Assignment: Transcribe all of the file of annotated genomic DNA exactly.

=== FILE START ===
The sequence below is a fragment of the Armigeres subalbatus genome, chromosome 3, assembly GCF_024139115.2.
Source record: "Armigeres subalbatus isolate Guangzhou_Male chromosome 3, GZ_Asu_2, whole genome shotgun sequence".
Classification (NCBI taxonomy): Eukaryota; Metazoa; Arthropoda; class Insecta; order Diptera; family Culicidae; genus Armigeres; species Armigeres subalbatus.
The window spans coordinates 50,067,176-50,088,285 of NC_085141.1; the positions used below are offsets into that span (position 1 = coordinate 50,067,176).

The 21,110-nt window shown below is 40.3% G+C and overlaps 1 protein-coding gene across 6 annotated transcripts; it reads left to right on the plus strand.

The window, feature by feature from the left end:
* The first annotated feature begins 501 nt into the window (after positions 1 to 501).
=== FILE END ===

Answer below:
The sequence below is a fragment of the Armigeres subalbatus genome, chromosome 3, assembly GCF_024139115.2.
Source record: "Armigeres subalbatus isolate Guangzhou_Male chromosome 3, GZ_Asu_2, whole genome shotgun sequence".
Classification (NCBI taxonomy): Eukaryota; Metazoa; Arthropoda; class Insecta; order Diptera; family Culicidae; genus Armigeres; species Armigeres subalbatus.
The window spans coordinates 50,067,176-50,088,285 of NC_085141.1; the positions used below are offsets into that span (position 1 = coordinate 50,067,176).

The 21,110-nt window shown below is 40.3% G+C and overlaps 1 protein-coding gene across 6 annotated transcripts; it reads left to right on the plus strand.

The window, feature by feature from the left end:
* The first annotated feature begins 501 nt into the window (after positions 1 to 501).